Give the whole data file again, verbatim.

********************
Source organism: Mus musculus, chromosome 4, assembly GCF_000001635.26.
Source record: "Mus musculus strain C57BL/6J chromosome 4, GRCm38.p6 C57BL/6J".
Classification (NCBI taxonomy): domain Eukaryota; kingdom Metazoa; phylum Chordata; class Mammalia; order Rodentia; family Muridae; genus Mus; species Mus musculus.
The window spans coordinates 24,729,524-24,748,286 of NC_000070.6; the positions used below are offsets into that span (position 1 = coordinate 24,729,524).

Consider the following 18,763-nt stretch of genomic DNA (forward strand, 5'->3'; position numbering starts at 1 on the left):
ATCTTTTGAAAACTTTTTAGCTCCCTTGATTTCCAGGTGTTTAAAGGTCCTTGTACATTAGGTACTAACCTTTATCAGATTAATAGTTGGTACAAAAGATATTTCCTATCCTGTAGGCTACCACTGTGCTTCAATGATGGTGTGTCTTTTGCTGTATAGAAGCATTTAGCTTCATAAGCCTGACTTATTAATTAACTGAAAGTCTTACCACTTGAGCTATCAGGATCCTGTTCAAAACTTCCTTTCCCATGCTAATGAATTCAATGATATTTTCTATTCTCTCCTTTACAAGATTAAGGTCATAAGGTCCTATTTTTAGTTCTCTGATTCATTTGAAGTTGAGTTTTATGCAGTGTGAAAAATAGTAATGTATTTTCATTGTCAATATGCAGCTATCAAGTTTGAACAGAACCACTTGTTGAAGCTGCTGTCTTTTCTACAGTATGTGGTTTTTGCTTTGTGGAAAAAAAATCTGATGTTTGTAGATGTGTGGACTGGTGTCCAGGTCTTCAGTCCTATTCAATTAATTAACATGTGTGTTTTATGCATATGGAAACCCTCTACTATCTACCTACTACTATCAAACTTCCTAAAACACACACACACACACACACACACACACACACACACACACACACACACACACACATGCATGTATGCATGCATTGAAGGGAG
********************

Source organism: Mus musculus, chromosome 4, assembly GCF_000001635.26.
Source record: "Mus musculus strain C57BL/6J chromosome 4, GRCm38.p6 C57BL/6J".
Classification (NCBI taxonomy): domain Eukaryota; kingdom Metazoa; phylum Chordata; class Mammalia; order Rodentia; family Muridae; genus Mus; species Mus musculus.
The window spans coordinates 24,729,524-24,748,286 of NC_000070.6; the positions used below are offsets into that span (position 1 = coordinate 24,729,524).

Consider the following 18,763-nt stretch of genomic DNA (forward strand, 5'->3'; position numbering starts at 1 on the left):
ATCTTTTGAAAACTTTTTAGCTCCCTTGATTTCCAGGTGTTTAAAGGTCCTTGTACATTAGGTACTAACCTTTATCAGATTAATAGTTGGTACAAAAGATATTTCCTATCCTGTAGGCTACCACTGTGCTTCAATGATGGTGTGTCTTTTGCTGTATAGAAGCATTTAGCTTCATAAGCCTGACTTATTAATTAACTGAAAGTCTTACCACTTGAGCTATCAGGATCCTGTTCAAAACTTCCTTTCCCATGCTAATGAATTCAATGATATTTTCTATTCTCTCCTTTACAAGATTAAGGTCATAAGGTCCTATTTTTAGTTCTCTGATTCATTTGAAGTTGAGTTTTATGCAGTGTGAAAAATAGTAATGTATTTTCATTGTCAATATGCAGCTATCAAGTTTGAACAGAACCACTTGTTGAAGCTGCTGTCTTTTCTACAGTATGTGGTTTTTGCTTTGTGGAAAAAAAATCTGATGTTTGTAGATGTGTGGACTGGTGTCCAGGTCTTCAGTCCTATTCAATTAATTAACATGTGTGTTTTATGCATATGGAAACCCTCTACTATCTACCTACTACTATCAAACTTCCTAAAACACACACACACACACACACACACACACACACACACACACACACACACACACACATGCATGTATGCATGCATTGAAGGGAG